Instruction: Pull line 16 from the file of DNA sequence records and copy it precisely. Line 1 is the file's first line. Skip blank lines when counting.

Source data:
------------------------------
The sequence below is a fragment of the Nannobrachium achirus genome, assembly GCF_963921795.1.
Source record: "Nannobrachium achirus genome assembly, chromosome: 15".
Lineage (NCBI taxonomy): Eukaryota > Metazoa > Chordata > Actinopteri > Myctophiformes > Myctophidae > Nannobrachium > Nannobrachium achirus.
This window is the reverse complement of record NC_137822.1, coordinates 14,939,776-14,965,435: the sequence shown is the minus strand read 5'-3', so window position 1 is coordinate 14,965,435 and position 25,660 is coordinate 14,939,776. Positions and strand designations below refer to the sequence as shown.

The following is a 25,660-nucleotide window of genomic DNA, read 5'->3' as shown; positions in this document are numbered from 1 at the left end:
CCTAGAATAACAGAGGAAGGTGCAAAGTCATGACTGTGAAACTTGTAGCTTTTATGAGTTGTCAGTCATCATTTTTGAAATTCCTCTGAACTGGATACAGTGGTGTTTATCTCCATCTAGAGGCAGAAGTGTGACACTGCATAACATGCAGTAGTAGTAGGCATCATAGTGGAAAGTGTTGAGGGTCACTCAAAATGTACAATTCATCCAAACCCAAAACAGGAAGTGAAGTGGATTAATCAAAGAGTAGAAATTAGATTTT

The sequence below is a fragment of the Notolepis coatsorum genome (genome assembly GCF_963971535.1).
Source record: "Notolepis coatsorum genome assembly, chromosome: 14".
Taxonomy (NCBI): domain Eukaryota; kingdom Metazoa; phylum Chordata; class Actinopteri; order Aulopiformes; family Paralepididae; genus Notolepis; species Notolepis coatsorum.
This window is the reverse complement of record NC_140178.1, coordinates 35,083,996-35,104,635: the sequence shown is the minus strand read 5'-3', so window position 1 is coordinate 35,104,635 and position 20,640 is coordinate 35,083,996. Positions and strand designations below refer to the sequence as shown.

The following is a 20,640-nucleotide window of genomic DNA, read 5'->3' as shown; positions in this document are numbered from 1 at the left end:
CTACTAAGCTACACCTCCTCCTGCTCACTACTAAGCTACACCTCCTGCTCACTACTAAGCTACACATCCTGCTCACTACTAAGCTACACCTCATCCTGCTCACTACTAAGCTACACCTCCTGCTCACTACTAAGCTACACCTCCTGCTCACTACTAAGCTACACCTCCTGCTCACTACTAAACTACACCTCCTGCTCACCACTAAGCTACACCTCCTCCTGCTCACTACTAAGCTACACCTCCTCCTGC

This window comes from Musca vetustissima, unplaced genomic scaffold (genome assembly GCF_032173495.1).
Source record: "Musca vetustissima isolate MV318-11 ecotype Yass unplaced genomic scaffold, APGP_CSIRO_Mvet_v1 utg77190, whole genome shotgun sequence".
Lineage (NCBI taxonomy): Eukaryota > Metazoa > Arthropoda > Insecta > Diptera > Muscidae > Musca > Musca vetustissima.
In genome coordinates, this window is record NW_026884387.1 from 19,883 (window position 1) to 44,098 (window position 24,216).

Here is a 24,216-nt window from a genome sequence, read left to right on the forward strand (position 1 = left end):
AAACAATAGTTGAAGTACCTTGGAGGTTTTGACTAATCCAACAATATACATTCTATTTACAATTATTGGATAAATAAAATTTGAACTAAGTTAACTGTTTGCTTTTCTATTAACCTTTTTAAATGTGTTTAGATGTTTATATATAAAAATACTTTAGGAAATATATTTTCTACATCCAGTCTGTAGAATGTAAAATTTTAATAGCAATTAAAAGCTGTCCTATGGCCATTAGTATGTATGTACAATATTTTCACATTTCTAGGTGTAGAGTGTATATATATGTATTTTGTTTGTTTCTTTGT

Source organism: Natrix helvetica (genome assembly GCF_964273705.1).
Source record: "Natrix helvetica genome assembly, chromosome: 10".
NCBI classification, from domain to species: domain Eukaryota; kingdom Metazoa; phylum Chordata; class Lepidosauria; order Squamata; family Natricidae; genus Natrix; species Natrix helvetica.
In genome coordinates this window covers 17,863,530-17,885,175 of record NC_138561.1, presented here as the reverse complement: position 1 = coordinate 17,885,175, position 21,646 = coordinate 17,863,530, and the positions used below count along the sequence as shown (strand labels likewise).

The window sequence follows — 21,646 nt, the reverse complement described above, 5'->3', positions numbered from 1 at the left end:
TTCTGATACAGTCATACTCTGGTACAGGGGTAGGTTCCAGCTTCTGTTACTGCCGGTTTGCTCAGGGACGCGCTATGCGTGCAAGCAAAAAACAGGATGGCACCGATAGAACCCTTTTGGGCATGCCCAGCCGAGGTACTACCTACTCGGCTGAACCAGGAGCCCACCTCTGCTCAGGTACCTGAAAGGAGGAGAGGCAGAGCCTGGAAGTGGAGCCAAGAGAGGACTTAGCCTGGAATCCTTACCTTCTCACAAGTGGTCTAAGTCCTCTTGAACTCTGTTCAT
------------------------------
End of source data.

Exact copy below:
In genome coordinates, this window is record NW_026884387.1 from 19,883 (window position 1) to 44,098 (window position 24,216).